Surge in Tick Species and Numbers Prompts Senators to Request $50 Million From Senate to Combat Rise

If you're planning to spend time outside this summer, make sure to do it while covered up.

An explosion in the Connecticut tick population has spurred several senators to call for a multimillion-dollar increase in state funding for research into ticks and tick-borne illnesses, according to local news station WTNH. Worryingly, the aforementioned explosion refers to tick abundance as well as tick diversity. In the past five years, three new species of the bloodsucking arachnids have been discovered locally, alarming scientists at the Connecticut Agricultural Experiment Station (CAES). Some of them have been found to carry as many as three different diseases, Blumenthal said at press conference held in New Haven on Friday morning.

"That poses an imminent, clear danger to Connecticut of exploding numbers of Lyme cases," he said, citing research that suggests that nearly half—46 percent—of deer ticks can transmit Lyme disease. Some 475,000 cases of Lyme disease are recorded in the United States annually, Kirby Stafford III, a scientist at the Connecticut Agricultural Experiment Station (CAES), said, according to WTNH.

The disease, which can have lasting neurological effects, is so named because it was first detected among adults and children in the Connecticut town of Lyme in the 1970s. However, it's far from the only one you can contract from the eight-legged parasites, as CAES, which offers free tick identification and testing to residents, is finding.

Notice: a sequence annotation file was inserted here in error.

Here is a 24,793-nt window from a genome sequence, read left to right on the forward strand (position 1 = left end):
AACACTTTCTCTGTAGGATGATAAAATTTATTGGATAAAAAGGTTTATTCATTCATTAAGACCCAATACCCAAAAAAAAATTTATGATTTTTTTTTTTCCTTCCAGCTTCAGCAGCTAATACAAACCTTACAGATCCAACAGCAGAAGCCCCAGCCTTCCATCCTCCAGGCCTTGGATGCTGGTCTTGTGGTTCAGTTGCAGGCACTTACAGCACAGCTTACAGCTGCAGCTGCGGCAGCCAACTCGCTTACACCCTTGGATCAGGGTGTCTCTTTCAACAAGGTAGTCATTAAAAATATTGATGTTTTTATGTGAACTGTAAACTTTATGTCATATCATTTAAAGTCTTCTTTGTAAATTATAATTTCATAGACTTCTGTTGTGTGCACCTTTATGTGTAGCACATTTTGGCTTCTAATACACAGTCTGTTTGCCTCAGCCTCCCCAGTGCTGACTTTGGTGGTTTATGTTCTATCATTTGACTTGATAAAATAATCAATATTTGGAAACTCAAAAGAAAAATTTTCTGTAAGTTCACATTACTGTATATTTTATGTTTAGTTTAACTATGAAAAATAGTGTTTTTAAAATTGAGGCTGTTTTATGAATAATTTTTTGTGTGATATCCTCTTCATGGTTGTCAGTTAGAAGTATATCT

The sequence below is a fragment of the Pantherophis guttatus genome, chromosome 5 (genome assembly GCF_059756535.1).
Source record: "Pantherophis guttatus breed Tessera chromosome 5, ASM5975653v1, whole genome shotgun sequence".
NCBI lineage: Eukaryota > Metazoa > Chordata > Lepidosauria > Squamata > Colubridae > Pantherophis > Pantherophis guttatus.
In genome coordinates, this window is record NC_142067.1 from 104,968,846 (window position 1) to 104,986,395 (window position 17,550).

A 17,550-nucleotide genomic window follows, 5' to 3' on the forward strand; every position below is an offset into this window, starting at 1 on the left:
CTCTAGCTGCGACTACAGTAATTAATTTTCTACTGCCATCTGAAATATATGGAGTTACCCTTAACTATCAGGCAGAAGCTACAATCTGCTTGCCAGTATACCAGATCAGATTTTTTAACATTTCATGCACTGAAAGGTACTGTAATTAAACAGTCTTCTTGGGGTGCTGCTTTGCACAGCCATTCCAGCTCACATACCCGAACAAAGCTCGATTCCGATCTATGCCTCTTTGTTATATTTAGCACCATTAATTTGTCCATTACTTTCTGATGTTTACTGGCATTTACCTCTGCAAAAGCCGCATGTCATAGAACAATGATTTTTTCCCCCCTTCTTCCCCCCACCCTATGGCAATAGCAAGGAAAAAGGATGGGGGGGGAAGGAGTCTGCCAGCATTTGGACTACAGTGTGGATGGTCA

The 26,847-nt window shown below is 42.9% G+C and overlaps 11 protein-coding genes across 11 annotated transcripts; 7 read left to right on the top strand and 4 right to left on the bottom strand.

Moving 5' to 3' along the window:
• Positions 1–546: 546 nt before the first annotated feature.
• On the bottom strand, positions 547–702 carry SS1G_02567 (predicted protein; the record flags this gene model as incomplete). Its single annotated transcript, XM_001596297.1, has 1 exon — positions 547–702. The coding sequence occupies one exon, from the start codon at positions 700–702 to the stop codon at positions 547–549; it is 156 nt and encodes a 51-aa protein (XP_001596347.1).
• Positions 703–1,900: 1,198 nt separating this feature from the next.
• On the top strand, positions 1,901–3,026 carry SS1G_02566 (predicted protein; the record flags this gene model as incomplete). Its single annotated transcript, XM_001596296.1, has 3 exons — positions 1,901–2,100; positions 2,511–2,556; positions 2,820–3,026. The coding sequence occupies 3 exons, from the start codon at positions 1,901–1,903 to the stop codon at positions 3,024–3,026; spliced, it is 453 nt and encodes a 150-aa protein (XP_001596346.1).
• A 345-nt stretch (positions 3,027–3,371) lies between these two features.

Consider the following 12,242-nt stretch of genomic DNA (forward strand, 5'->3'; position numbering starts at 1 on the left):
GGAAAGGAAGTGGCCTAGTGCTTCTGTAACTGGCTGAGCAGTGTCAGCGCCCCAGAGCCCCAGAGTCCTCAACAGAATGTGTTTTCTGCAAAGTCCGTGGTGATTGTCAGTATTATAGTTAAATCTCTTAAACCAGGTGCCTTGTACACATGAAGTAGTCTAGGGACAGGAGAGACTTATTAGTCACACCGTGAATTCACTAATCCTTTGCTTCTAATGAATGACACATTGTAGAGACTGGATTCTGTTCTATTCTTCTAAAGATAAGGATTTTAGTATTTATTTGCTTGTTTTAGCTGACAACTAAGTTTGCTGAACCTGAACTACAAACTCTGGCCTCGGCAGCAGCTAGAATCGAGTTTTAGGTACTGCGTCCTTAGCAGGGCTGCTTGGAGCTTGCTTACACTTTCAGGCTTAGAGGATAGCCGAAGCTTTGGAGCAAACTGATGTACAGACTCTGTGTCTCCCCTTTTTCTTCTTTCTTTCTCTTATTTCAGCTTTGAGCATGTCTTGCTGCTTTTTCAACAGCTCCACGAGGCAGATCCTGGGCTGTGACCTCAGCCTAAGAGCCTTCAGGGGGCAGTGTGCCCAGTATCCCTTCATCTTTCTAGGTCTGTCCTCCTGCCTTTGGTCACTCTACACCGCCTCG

"[S]ome of these new pathogens"—transmitted by the new species—"we just really don't know how they're going to behave when they're in Connecticut. They've never been here before," Jason White, the director of CAES, said, according to NBC Connecticut. That's why, he added, "we need the research to understand how these invasive organisms are...going to convey these pathogens and interact with humans."

The new species include the Lone Star tick, the Gulf Coast tick and the Asian longhorned tick, according to NBC Connecticut. The Lone Star tick is known to cause alpha-gal syndrome, an allergy to red meat so severe that it can cause breathing difficulties and even death.

On June 11, the day of the press conference, Blumenthal and fellow senators Chris Murphy, Kirsten Gillibrand, Bob Casey, and Edward J. Markey sent a letter to the Senate Appropriations Subcommittee on Labor, Health and Human Services, Education, and Related Agencies. In it, they requested an additional $50 million to further support the CDC's efforts to address tick-borne illnesses, according to Murphy's website. The spike in their incidence is often credited to climate change, which creates environmental conditions favorable to tick survival and activity.

Ticks crawl across a human finger.
Two ticks crawl across a human finger. The bloodsucking parasites are on the rise in the New England state of Connecticut. Getty Images